But we definitely failed a few times too. The first time I went out to the store on my own, I fed our baby and thought she would sleep at least an hour so I could go and come back without rushing. 15 minutes into my shopping, Stephen called me and I could barely hear him over the screaming baby. Another time, Stephen finished his workout at the Crossfit gym and stayed after a little too long to socialize with his phone tucked in his gym bag. I couldn't reach him, I needed help, and let's say I wasn't too happy when he finally did get home. 

5. Staying home with baby vs. going back to work is a big decision to make as a couple. Many couples do make this decision before baby comes, but I've found from talking to other women that one of the best things to do is leave some leeway with the final choice until after you've had some time to adapt. Making that clear to your spouse is vital.

Sometimes you can plan to finish out maternity leave and then go right back to work, when your heart is tugging at you to stay home. Many couples struggle with changing a decision that was "already made" and end up with heavy resentment. Other times, women plan to stay home with their baby, and after a time, find themselves wishing they had meaningful work outside of their mothering duties. Many of these moms, like myself, start their own businesses where they can work from home, or freelance, while some still prefer to work outside the home. 

I chose to stay home (read more on that here), and it did not come without sacrifices or things we go without. My desire to create is fulfilled through this platform where I can use my talents and share in a community with all of you. When I have had to take breaks from blogging, I do feel the void. It fuels me, and provides the satisfaction of completing personal goals.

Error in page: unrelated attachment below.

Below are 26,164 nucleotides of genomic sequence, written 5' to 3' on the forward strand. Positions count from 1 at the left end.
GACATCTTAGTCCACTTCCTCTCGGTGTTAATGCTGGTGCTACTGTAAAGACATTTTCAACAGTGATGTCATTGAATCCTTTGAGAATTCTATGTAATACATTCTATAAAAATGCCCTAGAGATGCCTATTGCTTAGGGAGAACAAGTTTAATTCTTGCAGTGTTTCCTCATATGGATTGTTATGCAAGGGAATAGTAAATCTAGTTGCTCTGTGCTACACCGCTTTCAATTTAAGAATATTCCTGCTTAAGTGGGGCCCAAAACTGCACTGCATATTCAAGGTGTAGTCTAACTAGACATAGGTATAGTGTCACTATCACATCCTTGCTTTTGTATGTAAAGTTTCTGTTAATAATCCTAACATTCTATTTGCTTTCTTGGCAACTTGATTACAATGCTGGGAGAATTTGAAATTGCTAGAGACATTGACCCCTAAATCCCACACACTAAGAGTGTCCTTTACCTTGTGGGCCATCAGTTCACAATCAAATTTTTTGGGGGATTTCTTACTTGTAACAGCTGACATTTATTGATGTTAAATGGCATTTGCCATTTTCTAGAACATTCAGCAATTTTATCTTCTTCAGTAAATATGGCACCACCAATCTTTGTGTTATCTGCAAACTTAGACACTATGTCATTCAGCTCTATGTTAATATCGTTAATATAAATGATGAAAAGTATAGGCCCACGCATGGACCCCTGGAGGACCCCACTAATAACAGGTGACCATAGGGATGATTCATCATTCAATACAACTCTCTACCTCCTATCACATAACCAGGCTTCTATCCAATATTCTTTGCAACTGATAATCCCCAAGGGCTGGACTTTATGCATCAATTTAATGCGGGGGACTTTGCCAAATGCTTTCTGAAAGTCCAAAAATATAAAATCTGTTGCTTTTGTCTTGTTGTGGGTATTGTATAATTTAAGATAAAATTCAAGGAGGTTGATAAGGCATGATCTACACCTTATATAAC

The key here is to have a safe space to express your fear and doubt, with your spouse's commitment to support what works best for everyone involved. Like a system of checks and balances, one option will have pros and cons that another option will not. We've gone without vacations for a few years, but our home life is exactly how we want it to be. Set your vision, and leave wiggle room until you're really ready to decide. 

6. Managing finances and spending categories is not the same as before. With babies comes more expenses, there's no way around it. Feeding, clothing, diapering, and medical care of another person has a cost. Discuss with your spouse ways to scale back certain categories to allow for others. For example, our dining out budget was slashed down to make room for diapers and clothing. We also found ways to eliminate unnecessary subscription services, so we cancelled Netflix and Hulu, but kept Amazon Prime so we could still have access to music, movies, and 2 day shipping. Part of parenting is giving up things so our children can have more, and in every household that looks different.

Many families find ways to meet their budget constraints and still provide what they need, but it does not come without a few of those thorny money conversations. If you plan a few outlines before baby comes, there shouldn't be too many surprises.